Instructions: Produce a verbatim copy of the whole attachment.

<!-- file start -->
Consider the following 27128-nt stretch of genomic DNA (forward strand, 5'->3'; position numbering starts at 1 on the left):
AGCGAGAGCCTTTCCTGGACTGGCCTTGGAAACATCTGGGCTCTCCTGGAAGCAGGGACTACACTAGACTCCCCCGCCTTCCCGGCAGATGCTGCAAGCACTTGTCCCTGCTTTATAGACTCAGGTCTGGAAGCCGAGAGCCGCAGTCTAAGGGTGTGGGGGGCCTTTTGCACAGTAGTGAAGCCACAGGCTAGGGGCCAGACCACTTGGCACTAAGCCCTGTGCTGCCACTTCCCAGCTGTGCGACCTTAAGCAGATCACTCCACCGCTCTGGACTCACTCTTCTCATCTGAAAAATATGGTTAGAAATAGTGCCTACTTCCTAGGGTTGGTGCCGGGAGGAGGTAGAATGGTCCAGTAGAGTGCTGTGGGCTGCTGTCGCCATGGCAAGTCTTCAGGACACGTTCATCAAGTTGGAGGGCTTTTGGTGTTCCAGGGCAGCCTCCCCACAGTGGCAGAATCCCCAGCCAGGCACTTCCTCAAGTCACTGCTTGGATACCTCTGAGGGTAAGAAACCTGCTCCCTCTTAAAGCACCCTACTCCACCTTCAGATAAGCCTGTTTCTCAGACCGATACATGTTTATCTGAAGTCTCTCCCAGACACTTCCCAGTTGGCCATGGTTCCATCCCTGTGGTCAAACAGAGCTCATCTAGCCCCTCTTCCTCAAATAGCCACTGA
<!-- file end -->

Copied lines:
Consider the following 27128-nt stretch of genomic DNA (forward strand, 5'->3'; position numbering starts at 1 on the left):
AGCGAGAGCCTTTCCTGGACTGGCCTTGGAAACATCTGGGCTCTCCTGGAAGCAGGGACTACACTAGACTCCCCCGCCTTCCCGGCAGATGCTGCAAGCACTTGTCCCTGCTTTATAGACTCAGGTCTGGAAGCCGAGAGCCGCAGTCTAAGGGTGTGGGGGGCCTTTTGCACAGTAGTGAAGCCACAGGCTAGGGGCCAGACCACTTGGCACTAAGCCCTGTGCTGCCACTTCCCAGCTGTGCGACCTTAAGCAGATCACTCCACCGCTCTGGACTCACTCTTCTCATCTGAAAAATATGGTTAGAAATAGTGCCTACTTCCTAGGGTTGGTGCCGGGAGGAGGTAGAATGGTCCAGTAGAGTGCTGTGGGCTGCTGTCGCCATGGCAAGTCTTCAGGACACGTTCATCAAGTTGGAGGGCTTTTGGTGTTCCAGGGCAGCCTCCCCACAGTGGCAGAATCCCCAGCCAGGCACTTCCTCAAGTCACTGCTTGGATACCTCTGAGGGTAAGAAACCTGCTCCCTCTTAAAGCACCCTACTCCACCTTCAGATAAGCCTGTTTCTCAGACCGATACATGTTTATCTGAAGTCTCTCCCAGACACTTCCCAGTTGGCCATGGTTCCATCCCTGTGGTCAAACAGAGCTCATCTAGCCCCTCTTCCTCAAATAGCCACTGA